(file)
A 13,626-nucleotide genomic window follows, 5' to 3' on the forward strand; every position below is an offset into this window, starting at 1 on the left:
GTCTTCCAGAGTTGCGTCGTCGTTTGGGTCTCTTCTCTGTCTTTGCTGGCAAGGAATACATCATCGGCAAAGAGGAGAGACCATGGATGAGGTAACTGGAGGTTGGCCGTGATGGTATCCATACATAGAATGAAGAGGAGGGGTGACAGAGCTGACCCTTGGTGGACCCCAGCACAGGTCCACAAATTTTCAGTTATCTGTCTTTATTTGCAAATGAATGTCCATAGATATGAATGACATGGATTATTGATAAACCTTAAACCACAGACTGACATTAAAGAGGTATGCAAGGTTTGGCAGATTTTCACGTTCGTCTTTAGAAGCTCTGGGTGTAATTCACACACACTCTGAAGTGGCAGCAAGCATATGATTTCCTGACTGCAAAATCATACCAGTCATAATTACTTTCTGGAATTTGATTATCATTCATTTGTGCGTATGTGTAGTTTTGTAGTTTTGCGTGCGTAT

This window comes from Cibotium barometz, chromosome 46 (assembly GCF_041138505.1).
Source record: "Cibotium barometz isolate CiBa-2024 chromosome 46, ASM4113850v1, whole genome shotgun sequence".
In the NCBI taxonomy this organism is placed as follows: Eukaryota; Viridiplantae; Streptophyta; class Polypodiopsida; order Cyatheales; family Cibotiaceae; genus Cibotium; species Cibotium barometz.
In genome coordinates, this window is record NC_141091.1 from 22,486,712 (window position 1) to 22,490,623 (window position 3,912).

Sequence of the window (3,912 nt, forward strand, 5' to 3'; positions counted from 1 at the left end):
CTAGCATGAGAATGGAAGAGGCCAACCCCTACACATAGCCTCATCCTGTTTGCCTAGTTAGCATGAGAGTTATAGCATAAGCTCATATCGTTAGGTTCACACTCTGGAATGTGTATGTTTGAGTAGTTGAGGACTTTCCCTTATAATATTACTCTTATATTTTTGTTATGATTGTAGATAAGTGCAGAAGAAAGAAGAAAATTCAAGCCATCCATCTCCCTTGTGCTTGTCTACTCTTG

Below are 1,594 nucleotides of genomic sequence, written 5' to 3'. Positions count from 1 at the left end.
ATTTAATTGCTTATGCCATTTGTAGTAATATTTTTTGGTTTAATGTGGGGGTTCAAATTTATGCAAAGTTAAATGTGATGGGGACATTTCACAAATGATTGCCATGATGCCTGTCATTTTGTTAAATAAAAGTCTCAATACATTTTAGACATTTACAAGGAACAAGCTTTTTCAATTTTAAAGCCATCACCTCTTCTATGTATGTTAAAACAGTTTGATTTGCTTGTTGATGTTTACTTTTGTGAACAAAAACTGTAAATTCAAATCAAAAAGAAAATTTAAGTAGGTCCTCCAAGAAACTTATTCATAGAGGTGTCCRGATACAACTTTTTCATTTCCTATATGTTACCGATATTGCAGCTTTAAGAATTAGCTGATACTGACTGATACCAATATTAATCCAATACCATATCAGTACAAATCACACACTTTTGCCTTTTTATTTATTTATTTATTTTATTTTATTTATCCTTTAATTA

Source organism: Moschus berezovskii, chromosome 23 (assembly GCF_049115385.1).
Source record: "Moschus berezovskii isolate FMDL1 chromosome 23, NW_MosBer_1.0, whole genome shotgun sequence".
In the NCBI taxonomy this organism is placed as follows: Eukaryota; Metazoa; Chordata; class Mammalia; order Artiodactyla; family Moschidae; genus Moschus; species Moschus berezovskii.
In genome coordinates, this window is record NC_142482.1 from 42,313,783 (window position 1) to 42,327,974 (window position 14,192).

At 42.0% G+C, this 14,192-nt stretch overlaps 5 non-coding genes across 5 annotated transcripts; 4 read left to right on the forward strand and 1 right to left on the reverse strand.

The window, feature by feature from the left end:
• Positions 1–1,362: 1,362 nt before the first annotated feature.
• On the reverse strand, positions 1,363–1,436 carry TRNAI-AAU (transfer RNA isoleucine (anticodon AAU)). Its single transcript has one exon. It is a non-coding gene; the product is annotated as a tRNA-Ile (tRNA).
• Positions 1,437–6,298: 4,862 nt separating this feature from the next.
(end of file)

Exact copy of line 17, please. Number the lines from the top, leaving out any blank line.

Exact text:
• Positions 1–1,362: 1,362 nt before the first annotated feature.